Public, private and religious?

This piece by Mercy Survivor Britt was originally published on her personal blog, Hits and Near Misses, and can be viewed here.

Okay so many of you reading this may have experienced the joys and/or horrors of one or more of the following…

  • Public Mental Health Treatment Centres

  • Private Mental Health Treatment Centres
  • Religious Rehabilitation Centres

I guess today I thought it’d be a good idea to write about my experiences in all three and let you know that you’re not alone if you’ve felt alone, confused or abused in one of these situations.

My first encounter with any kind of inpatient treatment was in a religious rehabilitation centre named Mercy Ministries.  (If you have a nagging feeling that you’ve heard of them before, you probably have).

I was 16 and stayed there for 13 months.

Now due to the fact that I had no other inpatient experience, I didn’t find it odd at all that bible college students were handing out medications, the counsellors weren’t qualified, and I wasn’t actually receiving any of the proper treatment that I was entitled to.

I remember the aftermath of one incident that should’ve been dealt with in a confined medical setting, but instead was dealt with via prayer and separation. 
 I was feeling quite high during the afternoon, and towards the early hours of the evening, things had escalated and I was literally climbing walls, dissociating and starting arguments.  The next parts of the event are a blur, I know I found myself outside up near the gates, in the veggie patch and in a laundry space. 
When a staff member was alerted to my behaviour I was taken into the office and made to recite my Godly Beliefs.  (Here’s a run down on what they are).

Recently, I caught up with the member of staff that saw to me that night and reminded her of the incident.  She apologised.  Now, I don’t blame her at all for how she dealt with it.  That’s how she was trained.  She was young and probably had the best intentions.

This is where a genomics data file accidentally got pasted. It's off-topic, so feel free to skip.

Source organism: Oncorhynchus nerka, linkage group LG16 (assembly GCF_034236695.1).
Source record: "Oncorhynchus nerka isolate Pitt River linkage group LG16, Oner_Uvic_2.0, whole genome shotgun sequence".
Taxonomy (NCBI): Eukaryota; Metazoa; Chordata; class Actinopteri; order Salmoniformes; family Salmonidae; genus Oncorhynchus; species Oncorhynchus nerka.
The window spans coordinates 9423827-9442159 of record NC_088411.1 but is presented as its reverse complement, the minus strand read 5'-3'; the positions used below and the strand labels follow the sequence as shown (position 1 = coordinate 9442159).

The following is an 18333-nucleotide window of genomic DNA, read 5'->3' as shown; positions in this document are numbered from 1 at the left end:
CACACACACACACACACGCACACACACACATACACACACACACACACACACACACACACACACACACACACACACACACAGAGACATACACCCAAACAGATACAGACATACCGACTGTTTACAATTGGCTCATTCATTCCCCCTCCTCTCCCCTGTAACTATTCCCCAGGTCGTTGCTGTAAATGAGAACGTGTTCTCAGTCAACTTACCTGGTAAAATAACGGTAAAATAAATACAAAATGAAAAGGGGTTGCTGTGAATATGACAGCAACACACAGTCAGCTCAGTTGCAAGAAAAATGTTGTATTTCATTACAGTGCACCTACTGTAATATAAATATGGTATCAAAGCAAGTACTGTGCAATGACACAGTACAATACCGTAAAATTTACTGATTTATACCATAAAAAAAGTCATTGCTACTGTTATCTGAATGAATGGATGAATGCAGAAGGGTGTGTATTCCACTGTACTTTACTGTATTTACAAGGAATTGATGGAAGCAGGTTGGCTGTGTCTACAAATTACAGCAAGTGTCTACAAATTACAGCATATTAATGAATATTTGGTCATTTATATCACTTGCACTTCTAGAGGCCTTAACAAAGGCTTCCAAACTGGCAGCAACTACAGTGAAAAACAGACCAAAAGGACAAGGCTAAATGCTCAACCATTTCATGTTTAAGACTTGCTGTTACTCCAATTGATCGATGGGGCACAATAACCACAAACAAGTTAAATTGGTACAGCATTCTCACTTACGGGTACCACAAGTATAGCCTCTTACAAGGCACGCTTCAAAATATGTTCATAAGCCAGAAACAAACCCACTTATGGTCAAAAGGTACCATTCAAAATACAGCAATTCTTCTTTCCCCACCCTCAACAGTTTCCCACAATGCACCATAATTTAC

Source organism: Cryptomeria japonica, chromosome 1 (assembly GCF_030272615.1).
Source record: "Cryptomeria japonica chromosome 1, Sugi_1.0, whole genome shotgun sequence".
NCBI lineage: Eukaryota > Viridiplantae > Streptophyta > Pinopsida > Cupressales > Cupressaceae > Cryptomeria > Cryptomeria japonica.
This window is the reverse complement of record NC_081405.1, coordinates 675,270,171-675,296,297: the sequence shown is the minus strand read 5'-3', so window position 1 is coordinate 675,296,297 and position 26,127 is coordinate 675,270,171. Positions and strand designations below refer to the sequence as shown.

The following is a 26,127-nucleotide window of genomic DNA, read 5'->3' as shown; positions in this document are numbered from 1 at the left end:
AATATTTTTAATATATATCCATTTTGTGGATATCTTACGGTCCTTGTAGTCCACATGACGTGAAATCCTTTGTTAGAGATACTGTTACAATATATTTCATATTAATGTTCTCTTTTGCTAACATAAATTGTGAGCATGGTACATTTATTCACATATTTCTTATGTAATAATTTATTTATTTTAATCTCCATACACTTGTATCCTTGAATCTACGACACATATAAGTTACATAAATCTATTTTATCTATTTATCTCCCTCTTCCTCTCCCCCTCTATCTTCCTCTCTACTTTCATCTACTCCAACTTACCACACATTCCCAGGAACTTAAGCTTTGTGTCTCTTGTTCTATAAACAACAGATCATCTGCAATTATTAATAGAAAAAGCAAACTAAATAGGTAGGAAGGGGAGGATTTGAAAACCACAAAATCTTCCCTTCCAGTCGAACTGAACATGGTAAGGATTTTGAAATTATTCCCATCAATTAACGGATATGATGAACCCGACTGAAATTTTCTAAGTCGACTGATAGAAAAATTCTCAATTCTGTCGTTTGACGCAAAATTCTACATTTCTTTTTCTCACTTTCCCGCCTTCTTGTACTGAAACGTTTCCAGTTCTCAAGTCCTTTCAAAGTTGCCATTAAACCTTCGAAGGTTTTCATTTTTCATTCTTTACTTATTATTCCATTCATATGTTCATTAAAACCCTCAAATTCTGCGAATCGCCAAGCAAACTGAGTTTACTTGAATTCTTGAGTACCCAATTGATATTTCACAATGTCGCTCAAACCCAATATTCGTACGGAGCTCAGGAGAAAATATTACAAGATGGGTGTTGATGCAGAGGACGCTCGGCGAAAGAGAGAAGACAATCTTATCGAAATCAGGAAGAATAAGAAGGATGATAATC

But my case wasn’t the only one.

I can recall times when epileptic fits were treated as demonic encounters, self harm was addressed with locking the girl alone in a room and even the simplest of medical issues were not able to be seen by a proper non-religious general practitioner.

I left Mercy Ministries when I was 17, over a year later, and not one bit better.  All I could hold on to was my Godly Beliefs booklet and what was left of my faith.

For a place that prides themselves on healing the broken, I came out shattered.

A few months later, I found myself in the private mental health system, suffering from severe depression, psychosis and anorexia nervosa.

I have been in and out of these facilities for the past seven years after Mercy Ministries.  It was here that I learnt how mental health issues should really be dealt with.  Real nurses, real doctors and real psychiatrists.  Everyone had qualifications, everyone has knowledge and everyone cares.

The only downside of the private mental health system is that not everyone can afford it.  Some facilities can escalate up to $1,000 a day.

But if one can’t afford that, has no cover or finds themselves in a sudden crisis, you’ll be taken in to the public mental health system.

This is where I found myself four weeks ago.  Alone and in a crisis.  Taken by professionals to a cold sterile environment with other people that were as sick or sicker than me. 
 Concrete walls and lino floors, mushy food and no knowledge of what was happening to me or what I could do other than my Statement of Rights that was handed to me at 4 in the morning. 
 Screaming filled the hallways, the beds were thin and cold and I had to beg for the right medication.  This was not a familiar environment for me and I didn’t like it.  Unfortunately, this is the only option for many.

I am thankful for my experiences as they have opened up my eyes to all sides of the system.

I know more needs to be done. More people need access to the private system and the care inside.  The public system needs continuity, facilities need to be upgraded and more communication is needed between staff and patients.  
And religious rehabilitation programs need to be regulated.

Mercy Ministries has since been shut down in Australia, but that’s not to say there aren’t others operating out there without licences and qualifications.  Mentally ill people are succumbing to the temptation of a free and God-filled environment, but instead being led to give up their medication and values, leaving alone and worse off than before.

Do something.

Written By Brittany